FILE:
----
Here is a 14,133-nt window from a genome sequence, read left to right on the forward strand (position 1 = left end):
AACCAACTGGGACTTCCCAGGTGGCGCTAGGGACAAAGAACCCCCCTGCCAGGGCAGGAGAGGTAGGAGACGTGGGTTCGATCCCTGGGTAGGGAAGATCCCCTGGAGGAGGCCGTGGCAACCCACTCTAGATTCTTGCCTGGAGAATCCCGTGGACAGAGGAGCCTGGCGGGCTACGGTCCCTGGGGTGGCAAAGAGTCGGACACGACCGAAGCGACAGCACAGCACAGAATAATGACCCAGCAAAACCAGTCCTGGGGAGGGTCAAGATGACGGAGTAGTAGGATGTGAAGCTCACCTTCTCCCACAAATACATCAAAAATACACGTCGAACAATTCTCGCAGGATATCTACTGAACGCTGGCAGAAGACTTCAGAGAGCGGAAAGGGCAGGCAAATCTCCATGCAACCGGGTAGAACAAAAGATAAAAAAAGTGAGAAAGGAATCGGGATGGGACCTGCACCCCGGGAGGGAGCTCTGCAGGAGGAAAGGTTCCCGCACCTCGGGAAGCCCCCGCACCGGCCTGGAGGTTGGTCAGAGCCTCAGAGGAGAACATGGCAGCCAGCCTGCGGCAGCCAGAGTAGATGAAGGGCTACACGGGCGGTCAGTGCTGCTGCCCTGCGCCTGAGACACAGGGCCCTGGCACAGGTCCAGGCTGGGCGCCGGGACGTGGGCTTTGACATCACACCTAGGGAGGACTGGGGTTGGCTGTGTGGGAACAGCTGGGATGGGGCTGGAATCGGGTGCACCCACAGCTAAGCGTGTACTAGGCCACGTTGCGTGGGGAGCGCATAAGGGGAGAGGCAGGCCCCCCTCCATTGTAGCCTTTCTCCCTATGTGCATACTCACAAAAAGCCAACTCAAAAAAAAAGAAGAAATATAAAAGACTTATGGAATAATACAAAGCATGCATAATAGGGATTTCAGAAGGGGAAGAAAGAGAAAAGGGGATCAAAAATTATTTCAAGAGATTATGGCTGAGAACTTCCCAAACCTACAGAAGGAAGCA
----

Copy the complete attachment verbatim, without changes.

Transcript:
Here is a 14,133-nt window from a genome sequence, read left to right on the forward strand (position 1 = left end):
AACCAACTGGGACTTCCCAGGTGGCGCTAGGGACAAAGAACCCCCCTGCCAGGGCAGGAGAGGTAGGAGACGTGGGTTCGATCCCTGGGTAGGGAAGATCCCCTGGAGGAGGCCGTGGCAACCCACTCTAGATTCTTGCCTGGAGAATCCCGTGGACAGAGGAGCCTGGCGGGCTACGGTCCCTGGGGTGGCAAAGAGTCGGACACGACCGAAGCGACAGCACAGCACAGAATAATGACCCAGCAAAACCAGTCCTGGGGAGGGTCAAGATGACGGAGTAGTAGGATGTGAAGCTCACCTTCTCCCACAAATACATCAAAAATACACGTCGAACAATTCTCGCAGGATATCTACTGAACGCTGGCAGAAGACTTCAGAGAGCGGAAAGGGCAGGCAAATCTCCATGCAACCGGGTAGAACAAAAGATAAAAAAAGTGAGAAAGGAATCGGGATGGGACCTGCACCCCGGGAGGGAGCTCTGCAGGAGGAAAGGTTCCCGCACCTCGGGAAGCCCCCGCACCGGCCTGGAGGTTGGTCAGAGCCTCAGAGGAGAACATGGCAGCCAGCCTGCGGCAGCCAGAGTAGATGAAGGGCTACACGGGCGGTCAGTGCTGCTGCCCTGCGCCTGAGACACAGGGCCCTGGCACAGGTCCAGGCTGGGCGCCGGGACGTGGGCTTTGACATCACACCTAGGGAGGACTGGGGTTGGCTGTGTGGGAACAGCTGGGATGGGGCTGGAATCGGGTGCACCCACAGCTAAGCGTGTACTAGGCCACGTTGCGTGGGGAGCGCATAAGGGGAGAGGCAGGCCCCCCTCCATTGTAGCCTTTCTCCCTATGTGCATACTCACAAAAAGCCAACTCAAAAAAAAAGAAGAAATATAAAAGACTTATGGAATAATACAAAGCATGCATAATAGGGATTTCAGAAGGGGAAGAAAGAGAAAAGGGGATCAAAAATTATTTCAAGAGATTATGGCTGAGAACTTCCCAAACCTACAGAAGGAAGCA